Overview of Paleobiology Degree Programs
Undergraduate degrees in paleobiology usually come in two forms: minors in paleobiology or concentrations in paleobiology within a geology or earth sciences major. The degree typically includes courses in geology, biology, chemistry, and math or physics. Students often gain hands-on experience with fossils. Detailed information on coursework, program requirements, and potential employment is available below.
Admission Requirements for Paleobiology Programs
A high school diploma or GED is, of course, a requirement for any undergraduate program, and transcripts will be required along with your application. Some schools may consider your high school success in subjects related to a paleobiology program, such as biology, chemistry, and geology. Depending on the college, the following may be required as part of the application process: letters of recommendation, essays, resumes of extracurricular involvement, and SAT/ACT test results.
Coursework in paleobiology covers topics in biology, chemistry, earth sciences, math, and physics. Several of these courses may offer hands-on experience through laboratory and field work.
This introductory course, required for most paleobiology degrees, introduces students to the earth and major geologic events. The class covers earthquakes, volcanic activity, plate tectonics, and mountain formation. It exposes students to the forces behind landscape creation, including erosion, glaciers, streams and groundwater, and oceans and waves. This course often includes a lab component that exposes students to rocks and minerals and the use of topographic maps.
The ocean covers two-thirds of Earth's surface, and is home to a great number of plant and animal species. A course in oceanography introduces students to concepts of plate tectonics, ocean currents, the chemical makeup of seawater, and ocean sediments. It also covers biological topics like nutrient cycles and oceanic life. A paleobiologist can use this information to recreate how an ancient ocean and its inhabitants may have developed.
A course in primate evolution covers the development of ancient primates into their modern counterparts. Students learn about the fossil record for primates using examples from around the world. They study the individual fossils as well as learning about their geological context (location and depth in sediment layers) and learn how to use this information to date and identify fossils. These skills are essential to the work of a paleobiologist.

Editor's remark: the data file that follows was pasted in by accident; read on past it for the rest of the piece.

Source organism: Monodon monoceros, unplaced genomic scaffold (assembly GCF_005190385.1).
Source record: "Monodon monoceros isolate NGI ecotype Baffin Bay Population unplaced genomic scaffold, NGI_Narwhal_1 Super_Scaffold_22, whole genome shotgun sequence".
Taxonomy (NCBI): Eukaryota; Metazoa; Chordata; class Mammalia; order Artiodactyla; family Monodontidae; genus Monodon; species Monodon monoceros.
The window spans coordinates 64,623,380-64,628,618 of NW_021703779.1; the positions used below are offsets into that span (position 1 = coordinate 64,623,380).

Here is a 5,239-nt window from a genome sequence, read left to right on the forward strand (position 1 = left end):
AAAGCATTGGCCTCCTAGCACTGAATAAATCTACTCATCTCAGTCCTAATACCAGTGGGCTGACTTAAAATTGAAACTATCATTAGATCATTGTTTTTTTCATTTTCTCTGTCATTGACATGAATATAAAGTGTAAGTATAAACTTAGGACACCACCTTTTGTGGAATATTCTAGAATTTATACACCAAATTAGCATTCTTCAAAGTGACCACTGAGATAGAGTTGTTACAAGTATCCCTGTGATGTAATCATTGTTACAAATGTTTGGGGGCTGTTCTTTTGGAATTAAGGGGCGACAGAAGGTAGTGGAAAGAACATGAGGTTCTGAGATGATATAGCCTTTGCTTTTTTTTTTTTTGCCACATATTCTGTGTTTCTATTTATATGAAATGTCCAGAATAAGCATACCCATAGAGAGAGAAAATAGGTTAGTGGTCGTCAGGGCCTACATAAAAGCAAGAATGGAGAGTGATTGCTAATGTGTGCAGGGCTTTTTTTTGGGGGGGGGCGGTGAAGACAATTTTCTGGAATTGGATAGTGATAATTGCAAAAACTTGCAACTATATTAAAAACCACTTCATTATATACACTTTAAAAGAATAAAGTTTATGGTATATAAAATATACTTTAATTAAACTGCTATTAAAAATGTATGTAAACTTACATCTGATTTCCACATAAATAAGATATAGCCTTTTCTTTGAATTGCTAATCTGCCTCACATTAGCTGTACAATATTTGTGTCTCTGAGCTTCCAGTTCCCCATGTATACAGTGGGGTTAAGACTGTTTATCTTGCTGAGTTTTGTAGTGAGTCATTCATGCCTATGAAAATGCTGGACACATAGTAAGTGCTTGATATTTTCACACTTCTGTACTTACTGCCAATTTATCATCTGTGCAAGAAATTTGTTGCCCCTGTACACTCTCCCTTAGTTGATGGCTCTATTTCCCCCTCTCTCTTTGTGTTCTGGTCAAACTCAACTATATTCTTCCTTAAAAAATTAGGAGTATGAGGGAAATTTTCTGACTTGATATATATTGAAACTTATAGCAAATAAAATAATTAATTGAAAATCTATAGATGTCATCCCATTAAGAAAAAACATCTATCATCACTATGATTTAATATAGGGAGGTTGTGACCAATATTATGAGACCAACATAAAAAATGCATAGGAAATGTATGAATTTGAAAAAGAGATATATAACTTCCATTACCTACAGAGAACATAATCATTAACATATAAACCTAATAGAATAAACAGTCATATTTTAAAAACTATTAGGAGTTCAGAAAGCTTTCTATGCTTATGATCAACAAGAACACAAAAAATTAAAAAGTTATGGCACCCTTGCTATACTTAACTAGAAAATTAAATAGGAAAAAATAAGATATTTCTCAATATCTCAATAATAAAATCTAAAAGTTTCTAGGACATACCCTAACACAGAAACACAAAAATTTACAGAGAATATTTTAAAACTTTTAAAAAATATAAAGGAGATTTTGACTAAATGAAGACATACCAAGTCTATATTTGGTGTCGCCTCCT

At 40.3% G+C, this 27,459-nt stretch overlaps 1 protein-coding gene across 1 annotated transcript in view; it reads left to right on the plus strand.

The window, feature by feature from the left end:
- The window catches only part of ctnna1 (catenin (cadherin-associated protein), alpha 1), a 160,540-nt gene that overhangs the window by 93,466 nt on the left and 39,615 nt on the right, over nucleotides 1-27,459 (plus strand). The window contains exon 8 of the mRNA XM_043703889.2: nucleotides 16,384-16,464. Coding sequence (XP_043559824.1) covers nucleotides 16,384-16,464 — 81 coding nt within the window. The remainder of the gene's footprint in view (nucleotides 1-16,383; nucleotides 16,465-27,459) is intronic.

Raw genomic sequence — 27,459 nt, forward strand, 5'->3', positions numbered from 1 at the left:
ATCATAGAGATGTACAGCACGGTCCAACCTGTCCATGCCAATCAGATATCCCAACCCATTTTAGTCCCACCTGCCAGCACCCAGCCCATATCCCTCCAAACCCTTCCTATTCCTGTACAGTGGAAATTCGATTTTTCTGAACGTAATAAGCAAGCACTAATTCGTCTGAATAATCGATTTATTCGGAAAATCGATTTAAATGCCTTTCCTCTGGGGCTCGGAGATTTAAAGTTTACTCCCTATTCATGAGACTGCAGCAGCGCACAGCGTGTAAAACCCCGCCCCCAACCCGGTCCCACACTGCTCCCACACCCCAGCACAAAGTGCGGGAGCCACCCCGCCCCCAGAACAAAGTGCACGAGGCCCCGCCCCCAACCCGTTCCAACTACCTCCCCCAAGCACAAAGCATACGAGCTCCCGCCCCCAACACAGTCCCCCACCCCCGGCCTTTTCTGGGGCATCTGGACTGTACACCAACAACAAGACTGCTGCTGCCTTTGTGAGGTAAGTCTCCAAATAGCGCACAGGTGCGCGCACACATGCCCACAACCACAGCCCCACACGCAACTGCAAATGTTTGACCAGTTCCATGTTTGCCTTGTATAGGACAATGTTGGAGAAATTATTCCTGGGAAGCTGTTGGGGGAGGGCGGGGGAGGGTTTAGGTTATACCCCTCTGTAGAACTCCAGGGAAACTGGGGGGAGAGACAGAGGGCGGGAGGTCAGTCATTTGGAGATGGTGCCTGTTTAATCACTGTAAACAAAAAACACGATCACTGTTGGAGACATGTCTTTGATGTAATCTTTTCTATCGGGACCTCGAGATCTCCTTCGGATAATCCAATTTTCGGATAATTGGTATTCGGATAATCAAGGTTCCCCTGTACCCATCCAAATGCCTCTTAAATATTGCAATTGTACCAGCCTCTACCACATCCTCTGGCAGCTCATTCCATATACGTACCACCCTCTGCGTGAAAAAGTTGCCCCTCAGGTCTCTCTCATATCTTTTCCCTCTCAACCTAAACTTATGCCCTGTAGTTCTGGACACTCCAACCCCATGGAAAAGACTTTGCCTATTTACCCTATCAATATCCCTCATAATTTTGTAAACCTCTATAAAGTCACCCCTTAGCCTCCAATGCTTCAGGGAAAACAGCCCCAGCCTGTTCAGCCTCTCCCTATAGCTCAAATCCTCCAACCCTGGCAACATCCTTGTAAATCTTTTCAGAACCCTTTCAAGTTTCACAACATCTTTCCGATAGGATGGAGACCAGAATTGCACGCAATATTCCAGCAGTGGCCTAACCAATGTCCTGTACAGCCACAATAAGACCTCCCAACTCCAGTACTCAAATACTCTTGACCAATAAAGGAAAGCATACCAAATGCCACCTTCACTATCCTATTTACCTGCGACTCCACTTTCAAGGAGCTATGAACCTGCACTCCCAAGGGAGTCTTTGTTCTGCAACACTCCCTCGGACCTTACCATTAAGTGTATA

This course introduces students to the workings of plant and animal cells. Cells are the building blocks of all life, and knowing how they work allows us to better understand nutrient cycles, life cycles, and species diversity. This knowledge is essential to understanding how plants and animals work in the current environment as well as studying how they may have worked in the past.
Most of us learned about dinosaurs when we were little; paleobiologists study dinosaurs and other forms of prehistoric life, including plants and single-celled organisms. A course in prehistoric environments introduces students to these topics, covering the millions of years of species development before the historical period. Students will learn about prehistoric life and nutrient cycles, as well as about how fossils got preserved and how they are unearthed.
How to Choose a Paleobiology Degree Program
In order to choose a degree program, students should decide whether they want to major or minor in the subject. Some schools only offer minors in paleobiology, while others offer majors in the subject. Students should also look for programs that offer fieldwork experience at excavation or biological research sites. Fieldwork is an important component of most careers in paleobiology, and experience with it may be high on future employers' lists of requirements. It's important to note that many paleobiology careers require graduate degrees, so students should consider a degree program's record of placing students in graduate programs.
Career Options With a Paleobiology Degree
Paleobiologists research prehistoric life, extrapolating details about plants and animals from the fossil record. They work for governments, private companies, and academic institutions, and either work in the field (excavating fossils), in a lab, or both. Salary and job data specific to the job of a paleobiologist is difficult to come by, but they fall under the job category of geoscientist. According to the U.S. Bureau of Labor Statistics, the median salary for a geoscientist was just over $89,700 in 2016, and job growth is expected to be 14% between 2016 and 2026. Some other career options for those with a degree in paleobiology are listed below.